What are students doing about university fee refunds following the Covid-19 pandemic?
When the first lockdown came into place in March 2020, students were concerned about the future of their education and university experiences, but nothing could have prepared them for what was to come. Over a year later in April 2021 and many students have still not been allowed to return to in-person teaching, with some making the hard decision to stay at home and miss out on living away, or choosing to stay on campuses separated from their family, but close to their friends.
No grade safety nets
Throughout the last academic year, students have realised just how much they were losing out. Most universities are still charging home students £9,250 per year, and international students a whopping £19,500, despite the clear disadvantages of online learning. So far many universities have refused to help students with grade safety nets and there are now many students who believe they are entitled to a refund.
Students decided to take matters into their own hands, with organisations such as S.A.F.E.R (Student Action for a Fair and Educated Response) and 9K4What popping up all the way up and down the country. These groups hoped to help students by creating straightforward guidance for submitting formal complaints, demanding tuition fee refunds or reductions, and fighting for a more comprehensive and fair marking system which will take the pandemic’s difficulties into consideration.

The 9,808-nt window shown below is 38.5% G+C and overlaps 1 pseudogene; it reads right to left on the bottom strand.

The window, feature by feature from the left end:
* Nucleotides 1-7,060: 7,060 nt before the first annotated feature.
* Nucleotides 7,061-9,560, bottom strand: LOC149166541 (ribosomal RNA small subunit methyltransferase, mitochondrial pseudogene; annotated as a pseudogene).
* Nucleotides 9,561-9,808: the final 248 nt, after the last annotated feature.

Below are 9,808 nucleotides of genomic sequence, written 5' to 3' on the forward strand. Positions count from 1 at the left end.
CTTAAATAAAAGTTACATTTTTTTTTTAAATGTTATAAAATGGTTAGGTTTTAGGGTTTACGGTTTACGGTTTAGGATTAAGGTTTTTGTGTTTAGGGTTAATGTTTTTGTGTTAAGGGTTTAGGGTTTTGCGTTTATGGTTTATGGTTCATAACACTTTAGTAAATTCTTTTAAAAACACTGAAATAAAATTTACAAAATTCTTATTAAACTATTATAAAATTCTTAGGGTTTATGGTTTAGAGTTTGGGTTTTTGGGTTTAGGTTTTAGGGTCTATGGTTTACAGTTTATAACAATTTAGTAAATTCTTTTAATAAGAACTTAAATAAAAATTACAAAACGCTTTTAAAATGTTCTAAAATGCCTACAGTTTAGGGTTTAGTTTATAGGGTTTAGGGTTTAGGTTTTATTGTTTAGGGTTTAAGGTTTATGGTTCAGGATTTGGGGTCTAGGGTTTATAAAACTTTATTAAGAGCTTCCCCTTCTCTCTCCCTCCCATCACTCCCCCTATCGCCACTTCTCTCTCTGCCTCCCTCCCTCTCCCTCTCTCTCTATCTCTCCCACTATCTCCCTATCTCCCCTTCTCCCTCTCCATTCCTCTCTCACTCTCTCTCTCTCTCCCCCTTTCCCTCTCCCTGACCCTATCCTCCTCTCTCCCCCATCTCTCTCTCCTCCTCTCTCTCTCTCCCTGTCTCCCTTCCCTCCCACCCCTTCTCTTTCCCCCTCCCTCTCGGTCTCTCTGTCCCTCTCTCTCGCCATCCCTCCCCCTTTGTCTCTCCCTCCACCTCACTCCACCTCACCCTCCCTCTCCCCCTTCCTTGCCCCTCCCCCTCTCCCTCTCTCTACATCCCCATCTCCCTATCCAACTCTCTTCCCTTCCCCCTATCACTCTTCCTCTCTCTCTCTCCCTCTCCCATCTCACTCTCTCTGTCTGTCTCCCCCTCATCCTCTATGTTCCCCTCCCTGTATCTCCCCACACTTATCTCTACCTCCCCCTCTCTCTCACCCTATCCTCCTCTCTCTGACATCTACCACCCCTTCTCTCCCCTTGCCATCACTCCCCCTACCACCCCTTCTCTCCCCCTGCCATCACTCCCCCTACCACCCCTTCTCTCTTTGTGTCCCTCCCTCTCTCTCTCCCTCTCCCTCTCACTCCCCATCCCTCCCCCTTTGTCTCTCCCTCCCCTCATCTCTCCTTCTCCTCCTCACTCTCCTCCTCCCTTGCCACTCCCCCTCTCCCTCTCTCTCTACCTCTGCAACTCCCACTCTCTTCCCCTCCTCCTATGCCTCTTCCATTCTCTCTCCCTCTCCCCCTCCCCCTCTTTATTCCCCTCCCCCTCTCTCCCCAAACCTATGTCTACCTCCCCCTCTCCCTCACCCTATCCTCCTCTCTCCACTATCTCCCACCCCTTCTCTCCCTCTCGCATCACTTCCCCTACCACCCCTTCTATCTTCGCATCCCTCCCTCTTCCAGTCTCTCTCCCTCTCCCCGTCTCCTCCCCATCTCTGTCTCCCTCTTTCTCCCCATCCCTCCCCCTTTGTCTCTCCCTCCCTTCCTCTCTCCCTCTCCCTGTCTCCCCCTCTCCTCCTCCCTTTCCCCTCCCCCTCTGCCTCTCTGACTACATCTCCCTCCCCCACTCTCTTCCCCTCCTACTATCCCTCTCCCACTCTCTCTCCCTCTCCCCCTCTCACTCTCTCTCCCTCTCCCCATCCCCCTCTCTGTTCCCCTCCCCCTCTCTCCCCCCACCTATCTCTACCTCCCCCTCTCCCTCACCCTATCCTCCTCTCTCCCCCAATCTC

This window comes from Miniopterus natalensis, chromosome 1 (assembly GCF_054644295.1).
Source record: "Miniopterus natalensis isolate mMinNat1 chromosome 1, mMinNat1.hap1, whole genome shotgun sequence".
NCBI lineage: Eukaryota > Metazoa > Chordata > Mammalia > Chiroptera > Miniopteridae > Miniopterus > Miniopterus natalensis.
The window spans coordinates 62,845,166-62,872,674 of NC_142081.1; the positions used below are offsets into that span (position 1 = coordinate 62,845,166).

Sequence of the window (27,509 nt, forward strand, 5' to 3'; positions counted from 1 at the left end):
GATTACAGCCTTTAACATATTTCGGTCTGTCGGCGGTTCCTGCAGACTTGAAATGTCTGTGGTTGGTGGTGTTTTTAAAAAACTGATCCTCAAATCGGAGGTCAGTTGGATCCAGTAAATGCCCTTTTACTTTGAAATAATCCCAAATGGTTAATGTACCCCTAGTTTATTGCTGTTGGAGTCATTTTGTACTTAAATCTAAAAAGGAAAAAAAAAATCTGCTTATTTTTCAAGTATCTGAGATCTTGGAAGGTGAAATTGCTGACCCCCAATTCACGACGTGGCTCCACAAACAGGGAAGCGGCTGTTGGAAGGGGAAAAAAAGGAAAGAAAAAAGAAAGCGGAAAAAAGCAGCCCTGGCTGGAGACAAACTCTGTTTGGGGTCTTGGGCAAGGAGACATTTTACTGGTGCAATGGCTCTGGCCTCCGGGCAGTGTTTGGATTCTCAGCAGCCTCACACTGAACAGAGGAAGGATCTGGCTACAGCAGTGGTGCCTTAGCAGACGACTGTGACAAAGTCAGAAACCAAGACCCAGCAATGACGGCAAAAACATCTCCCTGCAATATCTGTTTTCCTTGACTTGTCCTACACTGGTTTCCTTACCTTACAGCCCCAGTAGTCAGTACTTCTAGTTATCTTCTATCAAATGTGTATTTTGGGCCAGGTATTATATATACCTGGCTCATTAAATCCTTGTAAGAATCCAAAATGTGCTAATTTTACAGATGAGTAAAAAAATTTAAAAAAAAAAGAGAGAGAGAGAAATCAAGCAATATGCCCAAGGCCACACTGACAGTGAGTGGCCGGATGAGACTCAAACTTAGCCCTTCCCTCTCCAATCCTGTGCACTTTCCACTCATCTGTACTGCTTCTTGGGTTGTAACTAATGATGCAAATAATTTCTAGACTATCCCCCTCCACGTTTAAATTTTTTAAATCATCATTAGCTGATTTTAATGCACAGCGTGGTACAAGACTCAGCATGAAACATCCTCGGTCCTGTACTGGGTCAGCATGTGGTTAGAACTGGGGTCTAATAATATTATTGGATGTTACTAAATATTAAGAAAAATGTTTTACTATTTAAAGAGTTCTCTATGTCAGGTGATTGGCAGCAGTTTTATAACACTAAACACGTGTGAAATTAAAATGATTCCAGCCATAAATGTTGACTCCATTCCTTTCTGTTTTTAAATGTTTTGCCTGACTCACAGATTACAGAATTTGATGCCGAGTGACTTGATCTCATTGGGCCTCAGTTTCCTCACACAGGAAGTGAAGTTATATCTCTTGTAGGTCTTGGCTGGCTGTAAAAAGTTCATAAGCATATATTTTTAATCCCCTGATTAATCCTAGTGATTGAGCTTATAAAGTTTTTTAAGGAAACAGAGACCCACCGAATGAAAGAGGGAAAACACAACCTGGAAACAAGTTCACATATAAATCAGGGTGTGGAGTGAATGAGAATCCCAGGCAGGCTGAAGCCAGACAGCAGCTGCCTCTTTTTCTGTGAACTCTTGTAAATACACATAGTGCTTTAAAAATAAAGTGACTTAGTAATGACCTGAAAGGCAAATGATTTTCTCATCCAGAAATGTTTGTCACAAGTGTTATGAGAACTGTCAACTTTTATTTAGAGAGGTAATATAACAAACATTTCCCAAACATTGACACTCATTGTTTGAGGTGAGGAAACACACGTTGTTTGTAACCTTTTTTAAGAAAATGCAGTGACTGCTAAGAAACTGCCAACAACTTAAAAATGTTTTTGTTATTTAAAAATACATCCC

Despite these truly admirable efforts, the facts remain the same: complaint processes are severely bureaucratic, difficult to understand, time-consuming and disheartening. When students are already struggling with deadlines the prospect of going through a lengthy virtual battle with members of the university’s staff they have never had any personal contact with is quite simply, a nightmare.
Competitions and market authority
This has led Student Unions around the UK to go a step further by asking the Competition and Markets Authority (CMA) for a streamlined complaint system that students could easily access and utilise without having to go through a long, drawn-out process. While this might seem like a light at the end of the tunnel, the battle is not over yet, as the CMA has alerted that despite looking into the Student Union’s inquiry, students’ current situation lies in a legal grey area.
If the CMA cannot help students with their plea, they are just another part of a larger system which has failed students, as neither the government, its independent entities, or universities seem to be prepared to take responsibility for the way students have been mistreated and misled during these difficult times.
For students still looking for some guidance or compensation, we advise you to contact your Academic advisors, your university’s Students’ Union, and organisations such as S.A.F.E.R and 9K4What.